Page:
❖ “Freshman Sen. Ted Cruz (R-TX)” says stricter gun controls after the Newton, CT massacre is “exploiting the tragedy”. “Freshman Sen. Heidi Heitkamp (D-ND)” says some administration gun control proposals are “way in extreme of what I think is necessary or even should be talked about.”
Health, Homelessness & Hunger
❖ “Health Insurers Raise Some Rates by Double Digits“, particularly on small businesses and people who purchase their own insurance. In CA, Aetna’s rate is up 22%, Anthem BX – 26%, Blue Shield – 20%. Fl and OH, up 20% for some. There is no federal provision preventing these increases: “This is business as usual. It’s a huge loophole in the Affordable Care Act.” Yep.
❖ Michelle Rhee, controversial ex-chancellor of Washington, DC schools, is featured in a “Frontline” teevee show on Tuesday. Were students’ mid-year sample tests tampered with? Why did test scores jump dramatically following Rhee’s arrival–and fall once she was gone? Rhee now heads up a lobbying group called Students First.
❖ DC charter schools expel 72/10,000 students per year while public schools expel less than 1/10,000 students–though public schools suspend almost twice as many students as charter schools. Interestingly, schools expelling students after Oct 5th get to keep the dollars allocated for those students.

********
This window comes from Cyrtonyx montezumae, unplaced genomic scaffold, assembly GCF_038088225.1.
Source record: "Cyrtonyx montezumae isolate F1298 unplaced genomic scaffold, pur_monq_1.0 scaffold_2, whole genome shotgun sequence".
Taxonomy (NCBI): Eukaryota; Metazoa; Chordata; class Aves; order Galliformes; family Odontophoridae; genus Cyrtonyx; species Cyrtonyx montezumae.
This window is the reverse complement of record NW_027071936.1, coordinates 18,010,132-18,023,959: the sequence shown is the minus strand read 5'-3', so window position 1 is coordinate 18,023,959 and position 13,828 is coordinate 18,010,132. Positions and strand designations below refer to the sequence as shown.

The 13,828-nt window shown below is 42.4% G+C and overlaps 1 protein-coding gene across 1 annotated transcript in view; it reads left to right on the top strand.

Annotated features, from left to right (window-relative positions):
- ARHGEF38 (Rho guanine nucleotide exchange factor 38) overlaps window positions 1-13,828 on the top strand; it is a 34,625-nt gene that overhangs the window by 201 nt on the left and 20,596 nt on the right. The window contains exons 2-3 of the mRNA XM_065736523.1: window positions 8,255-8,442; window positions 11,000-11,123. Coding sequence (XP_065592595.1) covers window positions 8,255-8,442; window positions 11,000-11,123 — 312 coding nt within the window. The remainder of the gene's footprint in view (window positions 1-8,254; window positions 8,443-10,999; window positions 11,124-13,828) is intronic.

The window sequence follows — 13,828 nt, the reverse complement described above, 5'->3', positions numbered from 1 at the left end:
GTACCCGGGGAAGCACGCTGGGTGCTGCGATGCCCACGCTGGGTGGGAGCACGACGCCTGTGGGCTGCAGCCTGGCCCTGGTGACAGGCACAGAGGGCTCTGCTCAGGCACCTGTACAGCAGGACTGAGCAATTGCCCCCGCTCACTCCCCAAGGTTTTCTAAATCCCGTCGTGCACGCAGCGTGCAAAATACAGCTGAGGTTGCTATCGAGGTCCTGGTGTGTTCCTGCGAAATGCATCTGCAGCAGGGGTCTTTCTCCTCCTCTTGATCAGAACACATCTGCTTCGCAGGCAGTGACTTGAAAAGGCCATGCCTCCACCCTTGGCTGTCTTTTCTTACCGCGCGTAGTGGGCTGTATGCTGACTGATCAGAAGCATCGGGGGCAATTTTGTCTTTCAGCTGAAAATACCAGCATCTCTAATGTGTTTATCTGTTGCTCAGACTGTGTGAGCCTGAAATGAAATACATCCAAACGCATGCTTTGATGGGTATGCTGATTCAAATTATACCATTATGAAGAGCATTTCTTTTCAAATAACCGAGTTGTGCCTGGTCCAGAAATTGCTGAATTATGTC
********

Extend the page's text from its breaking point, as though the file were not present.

❖ Two people who “ran a chain of taxpayer-funded charter schools across small-town Oregon . . . [and] scammed the state out of $17 million . . . must repay that plus $2.7 million more” according to a court filing by the Oregon Dept of Justice. Racketeering, money laundering, “and other fraud from 2007 to 2010.”
❖ From the Wall Street Journal: “After more than four decades of a failed experiment, the human cost has become too high. It is time to consider the decriminalization of drug use and the drug market.” Estimated monetary costs of illegal drugs: $40 billion/year. Latest Mexican drug-related violent death count (since 2006): 70,000.
❖ The NY Times: “Former C.I.A. Officer Is the First to Face Prison for a Classified Leak” John Kiriakou who shared the name of one CIA covert agent to a reporter “who did not publish it.” Interesting comparison of Kiriakou’s case to prosecutorial actions for deaths of prisoners in Afghanistan and Iraq, torture, etc.
Planet Earth News
❖ Did Shell try to have that offshore oil rig, now run aground near Kodiak, AK, towed in an effort to avoid $7 million in Alaska state taxes? Update: Shell will again try to tow the oil rig, actually “a circular barge”, using the same outfit that lost control of it last month. Much controversy and uncertainty. Also, don’t miss Phil Munger/Edward Teller’s reporting at myFDL.
❖ Its major owner is the US Interior Department, and it’s the largest coal-fired plant in the west. The Navajo Generating Station in AZ is scheduled for clean-up, leading to speculation it will become a renewable energy plant.
❖ In 2009, the US Bureau of Land Management sold 1,777 wild horses to one Tom Davis. Were they slaughtered in Mexico for profit? The Interior Dept’s Office of the Inspector General is trying to find out. Meanwhile, new rules by the BLM include a limit of four wild mustangs and burros per buyer during any six-month period, etc.
❖ Jose Mujica, ex-urban guerrilla who spent over 10 years in solitary confinement, is now President of Uruguay. He refuses to live in the presidential palace, preferring his “run-down house on Montevideo’s outskirts with no servants at all.” He “donates about 90 percent of his salary, largely to a program for expanding housing for the poor.” More.
❖ Since tomorrow’s a Monday.